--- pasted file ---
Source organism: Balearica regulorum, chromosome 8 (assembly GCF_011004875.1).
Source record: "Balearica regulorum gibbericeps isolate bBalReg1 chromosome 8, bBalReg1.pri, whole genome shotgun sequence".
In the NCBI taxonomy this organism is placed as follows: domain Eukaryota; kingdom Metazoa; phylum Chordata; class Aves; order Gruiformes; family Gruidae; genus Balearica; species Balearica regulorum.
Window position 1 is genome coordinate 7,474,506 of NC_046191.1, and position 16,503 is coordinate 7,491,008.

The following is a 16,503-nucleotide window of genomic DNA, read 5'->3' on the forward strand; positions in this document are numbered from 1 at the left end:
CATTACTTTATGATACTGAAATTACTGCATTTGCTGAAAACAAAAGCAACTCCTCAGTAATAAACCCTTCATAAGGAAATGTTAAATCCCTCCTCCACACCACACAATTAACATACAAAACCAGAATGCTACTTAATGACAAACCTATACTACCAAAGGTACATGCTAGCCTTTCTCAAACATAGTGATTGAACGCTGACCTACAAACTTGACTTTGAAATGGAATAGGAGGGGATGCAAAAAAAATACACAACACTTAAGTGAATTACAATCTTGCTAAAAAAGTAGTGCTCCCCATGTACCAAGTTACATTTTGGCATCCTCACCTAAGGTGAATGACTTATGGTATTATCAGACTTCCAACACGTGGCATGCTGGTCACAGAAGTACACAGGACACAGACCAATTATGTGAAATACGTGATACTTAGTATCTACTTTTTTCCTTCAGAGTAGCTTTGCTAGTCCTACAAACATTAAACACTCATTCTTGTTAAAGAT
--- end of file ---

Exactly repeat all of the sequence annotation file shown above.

Source organism: Balearica regulorum, chromosome 8 (assembly GCF_011004875.1).
Source record: "Balearica regulorum gibbericeps isolate bBalReg1 chromosome 8, bBalReg1.pri, whole genome shotgun sequence".
In the NCBI taxonomy this organism is placed as follows: domain Eukaryota; kingdom Metazoa; phylum Chordata; class Aves; order Gruiformes; family Gruidae; genus Balearica; species Balearica regulorum.
Window position 1 is genome coordinate 7,474,506 of NC_046191.1, and position 16,503 is coordinate 7,491,008.

The following is a 16,503-nucleotide window of genomic DNA, read 5'->3' on the forward strand; positions in this document are numbered from 1 at the left end:
CATTACTTTATGATACTGAAATTACTGCATTTGCTGAAAACAAAAGCAACTCCTCAGTAATAAACCCTTCATAAGGAAATGTTAAATCCCTCCTCCACACCACACAATTAACATACAAAACCAGAATGCTACTTAATGACAAACCTATACTACCAAAGGTACATGCTAGCCTTTCTCAAACATAGTGATTGAACGCTGACCTACAAACTTGACTTTGAAATGGAATAGGAGGGGATGCAAAAAAAATACACAACACTTAAGTGAATTACAATCTTGCTAAAAAAGTAGTGCTCCCCATGTACCAAGTTACATTTTGGCATCCTCACCTAAGGTGAATGACTTATGGTATTATCAGACTTCCAACACGTGGCATGCTGGTCACAGAAGTACACAGGACACAGACCAATTATGTGAAATACGTGATACTTAGTATCTACTTTTTTCCTTCAGAGTAGCTTTGCTAGTCCTACAAACATTAAACACTCATTCTTGTTAAAGAT